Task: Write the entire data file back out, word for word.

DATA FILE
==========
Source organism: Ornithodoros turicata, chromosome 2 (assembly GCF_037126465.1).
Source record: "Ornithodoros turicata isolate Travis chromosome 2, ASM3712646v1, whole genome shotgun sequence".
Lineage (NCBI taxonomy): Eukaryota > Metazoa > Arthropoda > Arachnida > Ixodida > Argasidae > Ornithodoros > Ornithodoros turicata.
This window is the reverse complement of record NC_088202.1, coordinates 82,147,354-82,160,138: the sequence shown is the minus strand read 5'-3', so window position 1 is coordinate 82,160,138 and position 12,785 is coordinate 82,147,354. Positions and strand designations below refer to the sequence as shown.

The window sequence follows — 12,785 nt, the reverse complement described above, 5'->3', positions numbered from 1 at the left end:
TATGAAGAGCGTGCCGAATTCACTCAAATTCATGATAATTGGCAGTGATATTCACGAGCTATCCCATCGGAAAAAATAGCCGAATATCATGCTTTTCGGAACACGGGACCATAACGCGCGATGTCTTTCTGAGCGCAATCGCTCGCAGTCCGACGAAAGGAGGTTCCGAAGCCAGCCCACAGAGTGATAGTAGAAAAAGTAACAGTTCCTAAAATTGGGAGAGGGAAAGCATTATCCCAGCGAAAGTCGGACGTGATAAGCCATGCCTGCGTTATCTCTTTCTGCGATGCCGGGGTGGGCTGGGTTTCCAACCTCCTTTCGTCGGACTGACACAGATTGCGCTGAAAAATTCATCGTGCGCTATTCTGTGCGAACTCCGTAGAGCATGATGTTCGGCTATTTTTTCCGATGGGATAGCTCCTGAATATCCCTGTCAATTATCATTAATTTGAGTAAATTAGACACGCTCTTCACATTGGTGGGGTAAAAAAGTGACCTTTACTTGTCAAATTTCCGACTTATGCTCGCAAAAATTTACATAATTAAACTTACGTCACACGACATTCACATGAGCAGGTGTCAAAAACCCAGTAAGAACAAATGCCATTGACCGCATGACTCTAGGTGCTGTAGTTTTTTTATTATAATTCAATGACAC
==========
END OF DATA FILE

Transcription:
Source organism: Ornithodoros turicata, chromosome 2 (assembly GCF_037126465.1).
Source record: "Ornithodoros turicata isolate Travis chromosome 2, ASM3712646v1, whole genome shotgun sequence".
Lineage (NCBI taxonomy): Eukaryota > Metazoa > Arthropoda > Arachnida > Ixodida > Argasidae > Ornithodoros > Ornithodoros turicata.
This window is the reverse complement of record NC_088202.1, coordinates 82,147,354-82,160,138: the sequence shown is the minus strand read 5'-3', so window position 1 is coordinate 82,160,138 and position 12,785 is coordinate 82,147,354. Positions and strand designations below refer to the sequence as shown.

The window sequence follows — 12,785 nt, the reverse complement described above, 5'->3', positions numbered from 1 at the left end:
TATGAAGAGCGTGCCGAATTCACTCAAATTCATGATAATTGGCAGTGATATTCACGAGCTATCCCATCGGAAAAAATAGCCGAATATCATGCTTTTCGGAACACGGGACCATAACGCGCGATGTCTTTCTGAGCGCAATCGCTCGCAGTCCGACGAAAGGAGGTTCCGAAGCCAGCCCACAGAGTGATAGTAGAAAAAGTAACAGTTCCTAAAATTGGGAGAGGGAAAGCATTATCCCAGCGAAAGTCGGACGTGATAAGCCATGCCTGCGTTATCTCTTTCTGCGATGCCGGGGTGGGCTGGGTTTCCAACCTCCTTTCGTCGGACTGACACAGATTGCGCTGAAAAATTCATCGTGCGCTATTCTGTGCGAACTCCGTAGAGCATGATGTTCGGCTATTTTTTCCGATGGGATAGCTCCTGAATATCCCTGTCAATTATCATTAATTTGAGTAAATTAGACACGCTCTTCACATTGGTGGGGTAAAAAAGTGACCTTTACTTGTCAAATTTCCGACTTATGCTCGCAAAAATTTACATAATTAAACTTACGTCACACGACATTCACATGAGCAGGTGTCAAAAACCCAGTAAGAACAAATGCCATTGACCGCATGACTCTAGGTGCTGTAGTTTTTTTATTATAATTCAATGACAC